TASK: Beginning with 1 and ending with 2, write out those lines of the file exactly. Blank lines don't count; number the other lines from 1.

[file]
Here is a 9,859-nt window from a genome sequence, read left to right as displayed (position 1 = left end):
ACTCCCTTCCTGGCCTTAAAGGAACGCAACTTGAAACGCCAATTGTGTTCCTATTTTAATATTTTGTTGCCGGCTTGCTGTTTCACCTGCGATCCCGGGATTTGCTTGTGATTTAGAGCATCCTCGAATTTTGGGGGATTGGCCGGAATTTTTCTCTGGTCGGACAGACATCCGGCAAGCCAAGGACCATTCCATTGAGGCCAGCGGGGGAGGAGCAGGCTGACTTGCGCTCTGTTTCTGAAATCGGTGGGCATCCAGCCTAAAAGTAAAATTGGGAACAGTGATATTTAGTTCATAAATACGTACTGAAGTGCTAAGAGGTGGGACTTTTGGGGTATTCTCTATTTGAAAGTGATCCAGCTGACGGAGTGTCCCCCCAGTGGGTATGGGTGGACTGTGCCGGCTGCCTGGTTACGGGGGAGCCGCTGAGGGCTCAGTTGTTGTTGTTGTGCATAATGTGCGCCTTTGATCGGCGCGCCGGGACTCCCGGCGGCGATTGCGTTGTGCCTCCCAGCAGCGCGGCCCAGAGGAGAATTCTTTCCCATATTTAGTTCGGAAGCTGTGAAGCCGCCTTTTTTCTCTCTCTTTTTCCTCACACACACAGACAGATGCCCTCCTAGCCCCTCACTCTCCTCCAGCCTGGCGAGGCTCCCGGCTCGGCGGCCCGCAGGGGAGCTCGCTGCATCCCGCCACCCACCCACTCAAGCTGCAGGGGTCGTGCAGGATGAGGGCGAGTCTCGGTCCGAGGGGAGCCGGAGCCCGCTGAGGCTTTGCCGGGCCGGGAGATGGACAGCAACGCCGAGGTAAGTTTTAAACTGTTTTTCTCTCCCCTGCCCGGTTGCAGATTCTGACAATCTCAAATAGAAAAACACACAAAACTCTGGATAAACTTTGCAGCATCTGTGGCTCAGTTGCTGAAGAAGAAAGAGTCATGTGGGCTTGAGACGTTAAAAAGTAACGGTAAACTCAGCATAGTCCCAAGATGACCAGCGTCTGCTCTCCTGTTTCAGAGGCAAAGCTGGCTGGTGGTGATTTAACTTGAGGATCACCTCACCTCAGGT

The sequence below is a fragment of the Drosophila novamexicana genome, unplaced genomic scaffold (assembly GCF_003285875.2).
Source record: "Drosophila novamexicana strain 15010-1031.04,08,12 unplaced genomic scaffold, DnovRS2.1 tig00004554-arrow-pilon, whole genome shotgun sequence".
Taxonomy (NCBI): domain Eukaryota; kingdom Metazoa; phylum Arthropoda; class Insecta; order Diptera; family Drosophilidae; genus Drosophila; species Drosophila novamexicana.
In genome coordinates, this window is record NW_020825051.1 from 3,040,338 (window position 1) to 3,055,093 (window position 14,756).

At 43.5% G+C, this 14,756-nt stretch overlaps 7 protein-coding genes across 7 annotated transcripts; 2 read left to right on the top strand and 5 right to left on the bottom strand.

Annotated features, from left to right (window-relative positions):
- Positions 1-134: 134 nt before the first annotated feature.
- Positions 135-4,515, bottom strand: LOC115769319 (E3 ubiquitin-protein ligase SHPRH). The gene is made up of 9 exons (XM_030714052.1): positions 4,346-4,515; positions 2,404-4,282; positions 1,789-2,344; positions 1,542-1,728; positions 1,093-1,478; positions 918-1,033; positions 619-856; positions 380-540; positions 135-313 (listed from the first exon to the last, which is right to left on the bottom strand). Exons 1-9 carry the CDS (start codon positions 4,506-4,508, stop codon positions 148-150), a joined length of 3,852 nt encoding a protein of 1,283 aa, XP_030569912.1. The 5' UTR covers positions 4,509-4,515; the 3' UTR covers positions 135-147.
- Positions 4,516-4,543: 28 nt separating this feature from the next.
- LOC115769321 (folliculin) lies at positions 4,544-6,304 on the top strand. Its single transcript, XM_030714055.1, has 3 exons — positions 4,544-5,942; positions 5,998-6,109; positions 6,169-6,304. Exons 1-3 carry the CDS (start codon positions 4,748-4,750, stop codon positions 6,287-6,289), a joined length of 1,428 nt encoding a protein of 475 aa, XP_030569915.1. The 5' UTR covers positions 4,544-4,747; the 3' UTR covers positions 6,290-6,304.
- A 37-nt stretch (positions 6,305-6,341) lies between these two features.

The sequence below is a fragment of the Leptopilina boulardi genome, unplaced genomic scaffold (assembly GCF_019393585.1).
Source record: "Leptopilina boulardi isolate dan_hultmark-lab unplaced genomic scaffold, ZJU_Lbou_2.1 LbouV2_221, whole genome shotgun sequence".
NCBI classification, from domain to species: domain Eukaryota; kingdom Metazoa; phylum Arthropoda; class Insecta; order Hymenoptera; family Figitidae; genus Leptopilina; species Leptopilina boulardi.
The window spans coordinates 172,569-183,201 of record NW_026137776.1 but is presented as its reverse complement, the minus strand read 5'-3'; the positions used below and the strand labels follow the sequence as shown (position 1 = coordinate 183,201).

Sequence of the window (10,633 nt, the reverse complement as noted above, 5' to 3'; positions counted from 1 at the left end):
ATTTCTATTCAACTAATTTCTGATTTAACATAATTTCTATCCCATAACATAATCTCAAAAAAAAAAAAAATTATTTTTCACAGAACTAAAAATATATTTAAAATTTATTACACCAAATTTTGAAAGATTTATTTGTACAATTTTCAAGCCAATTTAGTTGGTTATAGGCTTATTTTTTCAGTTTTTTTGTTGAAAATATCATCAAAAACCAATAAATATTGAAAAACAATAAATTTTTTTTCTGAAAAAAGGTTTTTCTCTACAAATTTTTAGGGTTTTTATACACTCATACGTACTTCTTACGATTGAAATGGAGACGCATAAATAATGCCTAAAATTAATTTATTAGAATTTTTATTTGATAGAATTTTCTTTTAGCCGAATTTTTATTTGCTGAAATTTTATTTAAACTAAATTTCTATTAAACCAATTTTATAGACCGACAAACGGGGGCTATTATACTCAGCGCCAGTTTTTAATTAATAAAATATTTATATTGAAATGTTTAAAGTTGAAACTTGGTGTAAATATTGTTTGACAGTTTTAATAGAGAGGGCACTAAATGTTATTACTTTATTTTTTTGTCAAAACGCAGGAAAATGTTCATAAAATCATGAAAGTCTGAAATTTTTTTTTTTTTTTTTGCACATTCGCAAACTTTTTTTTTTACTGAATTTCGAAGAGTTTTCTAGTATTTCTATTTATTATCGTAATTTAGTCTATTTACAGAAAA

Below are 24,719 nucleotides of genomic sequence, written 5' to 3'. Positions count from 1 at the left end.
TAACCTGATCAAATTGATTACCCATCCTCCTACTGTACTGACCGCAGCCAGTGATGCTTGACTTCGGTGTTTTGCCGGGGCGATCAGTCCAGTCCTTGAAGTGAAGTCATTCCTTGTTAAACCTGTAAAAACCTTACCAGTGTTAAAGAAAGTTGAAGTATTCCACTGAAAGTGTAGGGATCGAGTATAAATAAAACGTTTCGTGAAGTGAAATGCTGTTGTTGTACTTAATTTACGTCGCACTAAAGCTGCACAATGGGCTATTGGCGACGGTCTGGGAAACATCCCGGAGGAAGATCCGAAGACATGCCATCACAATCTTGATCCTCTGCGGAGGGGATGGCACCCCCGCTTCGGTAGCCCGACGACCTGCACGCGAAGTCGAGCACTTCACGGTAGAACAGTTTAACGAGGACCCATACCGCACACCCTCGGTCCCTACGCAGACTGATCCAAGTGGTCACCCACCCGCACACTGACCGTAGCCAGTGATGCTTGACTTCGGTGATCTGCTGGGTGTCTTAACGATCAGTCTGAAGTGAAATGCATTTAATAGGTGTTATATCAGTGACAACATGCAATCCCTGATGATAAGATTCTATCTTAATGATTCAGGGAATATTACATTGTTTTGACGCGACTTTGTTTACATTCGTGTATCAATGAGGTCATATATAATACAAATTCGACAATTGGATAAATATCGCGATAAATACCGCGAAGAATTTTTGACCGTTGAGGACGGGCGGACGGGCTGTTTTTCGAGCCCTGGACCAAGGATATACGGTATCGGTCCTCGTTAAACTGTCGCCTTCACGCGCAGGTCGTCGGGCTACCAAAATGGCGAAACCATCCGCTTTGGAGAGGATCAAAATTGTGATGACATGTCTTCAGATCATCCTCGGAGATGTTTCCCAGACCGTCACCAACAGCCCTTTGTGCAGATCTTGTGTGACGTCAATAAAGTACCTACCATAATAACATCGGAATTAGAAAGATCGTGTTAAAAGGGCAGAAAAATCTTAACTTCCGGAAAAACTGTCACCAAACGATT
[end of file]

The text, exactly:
Here is a 9,859-nt window from a genome sequence, read left to right as displayed (position 1 = left end):
ACTCCCTTCCTGGCCTTAAAGGAACGCAACTTGAAACGCCAATTGTGTTCCTATTTTAATATTTTGTTGCCGGCTTGCTGTTTCACCTGCGATCCCGGGATTTGCTTGTGATTTAGAGCATCCTCGAATTTTGGGGGATTGGCCGGAATTTTTCTCTGGTCGGACAGACATCCGGCAAGCCAAGGACCATTCCATTGAGGCCAGCGGGGGAGGAGCAGGCTGACTTGCGCTCTGTTTCTGAAATCGGTGGGCATCCAGCCTAAAAGTAAAATTGGGAACAGTGATATTTAGTTCATAAATACGTACTGAAGTGCTAAGAGGTGGGACTTTTGGGGTATTCTCTATTTGAAAGTGATCCAGCTGACGGAGTGTCCCCCCAGTGGGTATGGGTGGACTGTGCCGGCTGCCTGGTTACGGGGGAGCCGCTGAGGGCTCAGTTGTTGTTGTTGTGCATAATGTGCGCCTTTGATCGGCGCGCCGGGACTCCCGGCGGCGATTGCGTTGTGCCTCCCAGCAGCGCGGCCCAGAGGAGAATTCTTTCCCATATTTAGTTCGGAAGCTGTGAAGCCGCCTTTTTTCTCTCTCTTTTTCCTCACACACACAGACAGATGCCCTCCTAGCCCCTCACTCTCCTCCAGCCTGGCGAGGCTCCCGGCTCGGCGGCCCGCAGGGGAGCTCGCTGCATCCCGCCACCCACCCACTCAAGCTGCAGGGGTCGTGCAGGATGAGGGCGAGTCTCGGTCCGAGGGGAGCCGGAGCCCGCTGAGGCTTTGCCGGGCCGGGAGATGGACAGCAACGCCGAGGTAAGTTTTAAACTGTTTTTCTCTCCCCTGCCCGGTTGCAGATTCTGACAATCTCAAATAGAAAAACACACAAAACTCTGGATAAACTTTGCAGCATCTGTGGCTCAGTTGCTGAAGAAGAAAGAGTCATGTGGGCTTGAGACGTTAAAAAGTAACGGTAAACTCAGCATAGTCCCAAGATGACCAGCGTCTGCTCTCCTGTTTCAGAGGCAAAGCTGGCTGGTGGTGATTTAACTTGAGGATCACCTCACCTCAGGT